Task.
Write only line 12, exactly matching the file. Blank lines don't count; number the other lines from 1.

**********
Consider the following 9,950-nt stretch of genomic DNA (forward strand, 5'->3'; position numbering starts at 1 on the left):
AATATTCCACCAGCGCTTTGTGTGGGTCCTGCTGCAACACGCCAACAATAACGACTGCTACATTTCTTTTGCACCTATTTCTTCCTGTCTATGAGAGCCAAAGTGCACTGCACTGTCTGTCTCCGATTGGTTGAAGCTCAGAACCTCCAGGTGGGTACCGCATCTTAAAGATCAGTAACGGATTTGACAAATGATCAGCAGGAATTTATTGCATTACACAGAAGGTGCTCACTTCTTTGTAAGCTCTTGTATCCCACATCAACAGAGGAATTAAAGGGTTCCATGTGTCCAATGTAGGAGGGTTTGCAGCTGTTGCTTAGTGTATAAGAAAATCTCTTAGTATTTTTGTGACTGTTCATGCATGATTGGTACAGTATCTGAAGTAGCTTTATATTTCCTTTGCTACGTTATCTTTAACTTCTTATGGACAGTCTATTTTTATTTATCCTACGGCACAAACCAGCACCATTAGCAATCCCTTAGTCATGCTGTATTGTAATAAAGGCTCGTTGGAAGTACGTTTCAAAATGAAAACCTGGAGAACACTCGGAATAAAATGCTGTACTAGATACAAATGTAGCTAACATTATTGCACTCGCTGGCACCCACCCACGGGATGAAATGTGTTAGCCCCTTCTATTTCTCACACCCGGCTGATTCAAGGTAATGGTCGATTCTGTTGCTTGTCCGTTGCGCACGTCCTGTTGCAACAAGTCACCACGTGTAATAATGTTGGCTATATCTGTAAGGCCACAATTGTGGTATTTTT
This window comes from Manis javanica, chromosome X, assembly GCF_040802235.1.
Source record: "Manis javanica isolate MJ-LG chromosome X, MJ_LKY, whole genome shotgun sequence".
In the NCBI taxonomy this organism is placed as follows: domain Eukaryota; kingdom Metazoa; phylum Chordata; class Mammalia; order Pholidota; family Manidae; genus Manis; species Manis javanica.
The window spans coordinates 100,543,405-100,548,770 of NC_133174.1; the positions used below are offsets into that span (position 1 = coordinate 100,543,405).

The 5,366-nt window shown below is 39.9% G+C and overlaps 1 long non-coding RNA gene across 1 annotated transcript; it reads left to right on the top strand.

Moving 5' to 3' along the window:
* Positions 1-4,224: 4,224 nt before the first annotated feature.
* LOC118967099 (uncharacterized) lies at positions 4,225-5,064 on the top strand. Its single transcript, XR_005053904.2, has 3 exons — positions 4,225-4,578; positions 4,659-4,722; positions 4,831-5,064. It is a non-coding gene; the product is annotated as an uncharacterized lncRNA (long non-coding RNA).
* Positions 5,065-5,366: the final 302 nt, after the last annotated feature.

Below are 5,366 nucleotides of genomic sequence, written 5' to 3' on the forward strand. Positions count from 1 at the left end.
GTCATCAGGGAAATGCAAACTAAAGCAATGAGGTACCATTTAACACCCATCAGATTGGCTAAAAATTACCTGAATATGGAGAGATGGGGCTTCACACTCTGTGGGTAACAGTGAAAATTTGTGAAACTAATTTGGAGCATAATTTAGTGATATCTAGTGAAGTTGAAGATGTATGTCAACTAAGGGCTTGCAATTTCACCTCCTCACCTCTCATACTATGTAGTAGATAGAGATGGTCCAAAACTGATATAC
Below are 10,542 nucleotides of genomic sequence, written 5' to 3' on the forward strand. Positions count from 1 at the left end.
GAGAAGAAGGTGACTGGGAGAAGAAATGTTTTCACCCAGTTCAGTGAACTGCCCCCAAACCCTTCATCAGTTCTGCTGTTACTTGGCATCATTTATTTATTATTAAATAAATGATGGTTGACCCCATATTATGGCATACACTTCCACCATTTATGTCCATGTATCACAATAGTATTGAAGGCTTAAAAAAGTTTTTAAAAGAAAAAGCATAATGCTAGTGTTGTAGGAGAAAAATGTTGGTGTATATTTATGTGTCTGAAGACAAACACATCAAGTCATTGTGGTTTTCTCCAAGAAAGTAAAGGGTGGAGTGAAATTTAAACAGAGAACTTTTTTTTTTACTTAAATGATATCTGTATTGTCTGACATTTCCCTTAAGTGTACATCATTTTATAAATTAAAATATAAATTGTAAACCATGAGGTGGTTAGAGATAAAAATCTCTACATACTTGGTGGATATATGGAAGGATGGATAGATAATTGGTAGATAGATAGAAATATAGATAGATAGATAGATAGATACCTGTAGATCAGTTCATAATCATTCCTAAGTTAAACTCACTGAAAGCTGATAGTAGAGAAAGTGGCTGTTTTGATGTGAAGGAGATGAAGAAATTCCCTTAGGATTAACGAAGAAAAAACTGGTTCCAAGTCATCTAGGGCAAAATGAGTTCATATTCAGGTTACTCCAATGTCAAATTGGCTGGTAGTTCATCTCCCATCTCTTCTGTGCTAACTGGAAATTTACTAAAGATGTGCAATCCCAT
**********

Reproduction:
Below are 5,366 nucleotides of genomic sequence, written 5' to 3' on the forward strand. Positions count from 1 at the left end.